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Community and Q&A

Insulation & vapor barrier in crawlspace foundation with water tanks

MudBay | Posted in Energy Efficiency and Durability on

Hi everyone,
I recently bought a 1.5 story unfinished cabin in the temperate rainforest of Southeast Alaska (Climate Zone 7; 55 inches precip/year; typical temps: 50-70 in summer, 0-38 in winter). The walls and roof are very well insulated, but the 1st floor is completely uninsulated. The house sits on a concrete perimeter foundation with a 4 foot crawlspace, over well-drained, hard gravel ground. The concrete walls of the foundation are insulated with rigid foamboard insulation, and the floor of the crawspace is the bare gravel ground, which actually stays very dry. Most of the 1st floor is just plywood subfloor, although I recently installed solid hemlock T&G in the kitchen.

I’m planning to insulate the floor with rigid foamboard insulation, but in my research, I’ve found a number of articles recommending a vapor barrier on the floor of the crawlspace, to seal out moisture from the ground. This makes sense, but my situation is a little more complicated, because this is a dry cabin (no well or municipal water), and I intend to set up a rain catchment and graywater system for future indoor plumbing (I’ll keep my outhouse but install plumbing for a Paloma shower, kitchen sink, and laundry). I have 4 water tanks in the crawlspace with 1200 gallon capacity, and once my catchment system and plumbing are set up, I’ll be storing water in those tanks under the house. This makes me question whether I should install a vapor barrier on the floor? I’m concerned about sealing moisture from the water tanks into the crawlspace. There are two passive vents that vent to the outside. Should I consider installing a vapor barrier at the top of the crawlspace (under the 1st story floor) instead? If so, would I install that above or below the insulation? Should I cover the perimeter walls, too?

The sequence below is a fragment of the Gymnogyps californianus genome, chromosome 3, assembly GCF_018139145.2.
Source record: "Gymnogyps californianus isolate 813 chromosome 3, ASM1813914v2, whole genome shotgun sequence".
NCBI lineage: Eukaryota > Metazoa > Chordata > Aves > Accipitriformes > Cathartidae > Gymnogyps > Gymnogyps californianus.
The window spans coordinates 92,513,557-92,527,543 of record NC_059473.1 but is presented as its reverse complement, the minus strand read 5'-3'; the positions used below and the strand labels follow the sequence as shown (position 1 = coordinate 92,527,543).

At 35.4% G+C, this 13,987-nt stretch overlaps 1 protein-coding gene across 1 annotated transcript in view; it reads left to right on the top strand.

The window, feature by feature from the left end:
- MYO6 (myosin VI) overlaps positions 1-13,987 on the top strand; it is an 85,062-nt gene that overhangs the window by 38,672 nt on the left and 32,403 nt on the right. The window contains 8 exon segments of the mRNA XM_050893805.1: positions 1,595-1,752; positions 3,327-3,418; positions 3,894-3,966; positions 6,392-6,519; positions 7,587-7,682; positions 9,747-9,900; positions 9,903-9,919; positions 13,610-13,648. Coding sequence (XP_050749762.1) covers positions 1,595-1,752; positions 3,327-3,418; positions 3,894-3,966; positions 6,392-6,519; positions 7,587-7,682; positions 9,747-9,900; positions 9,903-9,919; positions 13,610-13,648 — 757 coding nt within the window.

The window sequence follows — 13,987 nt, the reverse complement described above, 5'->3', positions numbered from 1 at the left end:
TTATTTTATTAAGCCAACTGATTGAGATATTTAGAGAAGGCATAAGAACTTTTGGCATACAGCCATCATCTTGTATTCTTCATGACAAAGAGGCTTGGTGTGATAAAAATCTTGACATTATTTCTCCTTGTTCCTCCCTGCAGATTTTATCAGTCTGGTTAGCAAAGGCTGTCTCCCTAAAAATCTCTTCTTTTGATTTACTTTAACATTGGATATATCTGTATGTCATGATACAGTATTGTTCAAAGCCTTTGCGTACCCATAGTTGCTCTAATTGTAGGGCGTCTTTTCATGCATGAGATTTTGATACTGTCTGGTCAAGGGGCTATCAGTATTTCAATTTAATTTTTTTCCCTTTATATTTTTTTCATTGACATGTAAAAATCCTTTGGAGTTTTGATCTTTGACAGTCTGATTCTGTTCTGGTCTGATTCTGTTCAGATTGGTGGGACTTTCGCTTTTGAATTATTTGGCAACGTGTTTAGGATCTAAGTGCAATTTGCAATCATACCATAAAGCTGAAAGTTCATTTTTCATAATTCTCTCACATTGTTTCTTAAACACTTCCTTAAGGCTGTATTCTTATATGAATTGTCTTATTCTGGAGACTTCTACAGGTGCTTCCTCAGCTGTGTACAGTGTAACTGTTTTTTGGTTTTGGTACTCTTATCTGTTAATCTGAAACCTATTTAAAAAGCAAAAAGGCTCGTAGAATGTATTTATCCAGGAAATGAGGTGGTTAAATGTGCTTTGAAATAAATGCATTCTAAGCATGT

Thank you for your input!

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  1. GBA Editor
    Martin Holladay | | #1

    I assume that these are sealed water tanks, right? They aren't open to the atmosphere. If my guess is correct, and they are sealed, then they won't be contributing moisture to your crawl space unless they leak. Hopefully they will only leak once every 40 years or so.

    I would seal up the crawl space vents -- you don't want anything to freeze down there on those zero degree nights -- and install a layer of 6 mil polyethylene on the crawl space floor. If a water tank ever springs a leak, you can cut a slit in the poly and let the water drain, and then tape the slit.

    Here is a link to an article that explains how to detail your crawl space: Building an Unvented Crawl Space.

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